Natural evil, or surd evil, is a term generally used in discussions of the problem of evil and theodicy that refers to states of affairs which, considered in themselves, are to be avoided and not to be promoted, and for which no agent is morally responsible. It stands in contrast to moral evil. Both natural and moral evil are a challenge to religious believers. Many atheists claim that natural evil is proof that there is no God, at least not an omnipotent, omnibenevolent one, as such a being would not allow such evil to happen to his/her creation. However, the deist position states that intervention by God to prevent such actions (or any intervention) is not an attribute of God. Religious people claim that natural evil exists to maintain a balance in the universe; without these occurrences, the universe could not exist.
Other articles related to "natural evil, natural, evil, evils":
... judgement required in order to declare the 1755 Lisbon earthquake a natural evil ignored the fact that the human endeavour of the construction and organization of the city of Lisbon was also to blame for the horrors ... The question of whether natural disasters such as hurricanes might be natural or moral evil is complicated by new understandings of the effects, such as global warming, of our collective actions on events that ... is that everything that appears at first glance to be natural evil could in fact be moral evil committed by freely acting supernatural beings, such as fallen angels ...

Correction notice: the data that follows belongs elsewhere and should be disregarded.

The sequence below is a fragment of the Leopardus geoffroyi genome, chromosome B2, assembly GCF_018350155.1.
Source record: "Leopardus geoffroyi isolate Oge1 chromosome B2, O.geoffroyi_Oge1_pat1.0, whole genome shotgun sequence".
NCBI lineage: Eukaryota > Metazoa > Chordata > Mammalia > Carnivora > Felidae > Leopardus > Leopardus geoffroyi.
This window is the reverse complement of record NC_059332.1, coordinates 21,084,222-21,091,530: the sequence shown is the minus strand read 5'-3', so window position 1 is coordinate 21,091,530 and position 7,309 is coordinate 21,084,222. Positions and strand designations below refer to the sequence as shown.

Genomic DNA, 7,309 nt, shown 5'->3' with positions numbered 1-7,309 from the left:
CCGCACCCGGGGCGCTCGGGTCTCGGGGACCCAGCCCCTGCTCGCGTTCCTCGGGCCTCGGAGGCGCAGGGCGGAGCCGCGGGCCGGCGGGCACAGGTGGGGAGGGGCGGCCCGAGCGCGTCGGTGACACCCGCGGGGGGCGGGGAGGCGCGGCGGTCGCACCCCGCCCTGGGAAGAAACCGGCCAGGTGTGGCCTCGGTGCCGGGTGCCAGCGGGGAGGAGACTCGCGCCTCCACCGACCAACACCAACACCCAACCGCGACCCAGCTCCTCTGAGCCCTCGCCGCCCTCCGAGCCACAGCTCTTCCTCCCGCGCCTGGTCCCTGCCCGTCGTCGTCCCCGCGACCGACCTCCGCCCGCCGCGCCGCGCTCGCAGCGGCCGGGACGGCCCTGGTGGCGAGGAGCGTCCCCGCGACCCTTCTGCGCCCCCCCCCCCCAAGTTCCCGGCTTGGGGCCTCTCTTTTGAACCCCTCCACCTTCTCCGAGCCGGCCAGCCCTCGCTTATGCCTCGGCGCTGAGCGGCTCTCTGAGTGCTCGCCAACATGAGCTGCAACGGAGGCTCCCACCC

... The natural-evil-as-necessity argument is meant to be a response to the classic philosophical argument of the Problem of Evil, which contends that an all-powerful, all-knowing ... Peacocke also takes an eastern argument for natural evil of that which made must be unmade for a new making to occur there is no creation without destruction ... Thus, pain, suffering and death are necessary evils in a universe which will result in beings capable of having a relationship with God ...
Famous quotes containing the words evil and/or natural:
“Guilty. Guilty. My evil self is at that door, and I have no power to stop it.”
—Cyril Hume, and Fred McLeod Wilcox. Dr. Morbius (Walter Pidgeon)
“Every natural fact is a symbol of some spiritual fact. Every appearance in nature corresponds to some state of the mind, and that state of the mind can only be described by presenting that natural appearance as its picture.”
—Ralph Waldo Emerson (18031882)